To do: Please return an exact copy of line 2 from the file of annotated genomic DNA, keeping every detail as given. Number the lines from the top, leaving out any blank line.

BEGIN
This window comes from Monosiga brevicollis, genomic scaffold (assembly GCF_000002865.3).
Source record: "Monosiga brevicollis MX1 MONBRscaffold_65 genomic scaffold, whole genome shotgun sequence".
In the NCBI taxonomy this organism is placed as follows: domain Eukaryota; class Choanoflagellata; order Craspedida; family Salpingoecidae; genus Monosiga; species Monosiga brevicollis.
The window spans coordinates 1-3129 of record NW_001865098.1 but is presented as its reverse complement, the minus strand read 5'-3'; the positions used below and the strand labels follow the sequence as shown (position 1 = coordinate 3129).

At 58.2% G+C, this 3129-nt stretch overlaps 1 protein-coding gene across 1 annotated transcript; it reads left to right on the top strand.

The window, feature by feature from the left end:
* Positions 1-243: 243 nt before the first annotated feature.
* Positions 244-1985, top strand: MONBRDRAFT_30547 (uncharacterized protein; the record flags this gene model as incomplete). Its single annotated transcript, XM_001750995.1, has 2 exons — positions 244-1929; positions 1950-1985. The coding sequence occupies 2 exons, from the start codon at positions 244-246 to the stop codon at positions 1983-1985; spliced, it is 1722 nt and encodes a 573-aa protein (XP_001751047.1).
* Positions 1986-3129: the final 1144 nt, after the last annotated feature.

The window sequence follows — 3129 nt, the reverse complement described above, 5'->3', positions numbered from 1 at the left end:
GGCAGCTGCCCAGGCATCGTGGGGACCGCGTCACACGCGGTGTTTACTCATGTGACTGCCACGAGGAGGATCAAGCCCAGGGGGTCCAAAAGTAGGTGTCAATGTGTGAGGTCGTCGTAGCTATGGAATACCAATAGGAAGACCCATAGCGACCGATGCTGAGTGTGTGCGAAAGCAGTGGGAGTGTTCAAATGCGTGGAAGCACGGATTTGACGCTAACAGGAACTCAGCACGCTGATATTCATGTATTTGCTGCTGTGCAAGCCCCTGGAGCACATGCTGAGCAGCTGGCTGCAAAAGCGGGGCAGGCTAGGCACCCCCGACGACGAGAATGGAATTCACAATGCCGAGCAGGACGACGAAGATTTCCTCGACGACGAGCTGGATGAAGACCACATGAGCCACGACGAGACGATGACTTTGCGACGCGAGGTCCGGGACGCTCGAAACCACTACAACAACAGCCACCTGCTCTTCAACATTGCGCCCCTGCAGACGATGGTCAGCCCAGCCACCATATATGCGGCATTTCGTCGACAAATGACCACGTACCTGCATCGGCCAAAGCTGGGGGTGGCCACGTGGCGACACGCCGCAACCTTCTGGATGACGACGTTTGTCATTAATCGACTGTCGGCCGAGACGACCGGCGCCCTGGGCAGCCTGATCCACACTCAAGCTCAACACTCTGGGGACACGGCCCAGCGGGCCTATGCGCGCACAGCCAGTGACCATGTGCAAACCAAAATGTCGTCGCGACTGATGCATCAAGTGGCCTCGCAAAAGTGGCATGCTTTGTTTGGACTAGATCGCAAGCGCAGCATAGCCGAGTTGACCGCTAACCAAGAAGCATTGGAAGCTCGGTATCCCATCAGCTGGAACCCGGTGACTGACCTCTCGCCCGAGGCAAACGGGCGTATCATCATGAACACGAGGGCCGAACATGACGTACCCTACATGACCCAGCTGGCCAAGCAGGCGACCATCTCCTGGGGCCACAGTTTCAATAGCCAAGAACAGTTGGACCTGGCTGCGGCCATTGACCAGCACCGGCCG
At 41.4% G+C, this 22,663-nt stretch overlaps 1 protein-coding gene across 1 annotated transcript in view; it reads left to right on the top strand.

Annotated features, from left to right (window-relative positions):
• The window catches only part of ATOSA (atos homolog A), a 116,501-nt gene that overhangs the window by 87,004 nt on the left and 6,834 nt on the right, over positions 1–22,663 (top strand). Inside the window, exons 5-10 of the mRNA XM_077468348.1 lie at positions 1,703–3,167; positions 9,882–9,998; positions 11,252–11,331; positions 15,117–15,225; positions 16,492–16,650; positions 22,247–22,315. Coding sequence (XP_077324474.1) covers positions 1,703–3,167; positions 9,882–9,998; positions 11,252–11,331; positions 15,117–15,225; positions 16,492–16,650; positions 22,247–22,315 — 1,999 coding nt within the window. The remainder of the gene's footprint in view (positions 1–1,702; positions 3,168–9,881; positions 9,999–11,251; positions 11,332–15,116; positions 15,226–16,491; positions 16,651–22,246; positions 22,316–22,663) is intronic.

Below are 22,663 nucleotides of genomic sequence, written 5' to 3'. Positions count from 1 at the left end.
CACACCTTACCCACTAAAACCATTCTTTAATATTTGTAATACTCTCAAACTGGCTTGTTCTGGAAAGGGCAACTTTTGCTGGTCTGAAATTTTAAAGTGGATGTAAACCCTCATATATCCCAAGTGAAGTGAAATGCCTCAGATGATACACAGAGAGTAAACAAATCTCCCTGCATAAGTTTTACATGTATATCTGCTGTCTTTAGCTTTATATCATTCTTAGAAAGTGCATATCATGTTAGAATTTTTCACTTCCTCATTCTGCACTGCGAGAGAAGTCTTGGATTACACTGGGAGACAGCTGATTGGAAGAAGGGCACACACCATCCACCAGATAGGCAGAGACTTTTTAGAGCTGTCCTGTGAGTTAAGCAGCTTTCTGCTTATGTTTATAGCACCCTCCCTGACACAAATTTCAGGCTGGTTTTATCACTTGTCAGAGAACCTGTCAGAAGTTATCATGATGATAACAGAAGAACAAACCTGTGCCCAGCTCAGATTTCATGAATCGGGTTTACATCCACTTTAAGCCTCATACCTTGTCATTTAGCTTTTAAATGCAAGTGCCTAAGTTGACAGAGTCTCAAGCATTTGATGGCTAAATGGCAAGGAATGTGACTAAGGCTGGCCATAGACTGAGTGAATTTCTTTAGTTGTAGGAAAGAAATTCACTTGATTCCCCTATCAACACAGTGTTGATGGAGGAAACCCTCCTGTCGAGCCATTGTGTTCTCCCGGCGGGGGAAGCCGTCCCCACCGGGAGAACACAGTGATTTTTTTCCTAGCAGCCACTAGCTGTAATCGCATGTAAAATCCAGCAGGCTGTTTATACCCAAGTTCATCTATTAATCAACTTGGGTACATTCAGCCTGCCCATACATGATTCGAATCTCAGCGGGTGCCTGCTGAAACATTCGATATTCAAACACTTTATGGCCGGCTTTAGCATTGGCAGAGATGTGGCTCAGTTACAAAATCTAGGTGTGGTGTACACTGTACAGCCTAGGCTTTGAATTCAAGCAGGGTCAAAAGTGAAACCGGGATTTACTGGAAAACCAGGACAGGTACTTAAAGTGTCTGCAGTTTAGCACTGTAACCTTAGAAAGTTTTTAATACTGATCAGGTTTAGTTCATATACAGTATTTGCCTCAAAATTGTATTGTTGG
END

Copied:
Source record: "Monosiga brevicollis MX1 MONBRscaffold_65 genomic scaffold, whole genome shotgun sequence".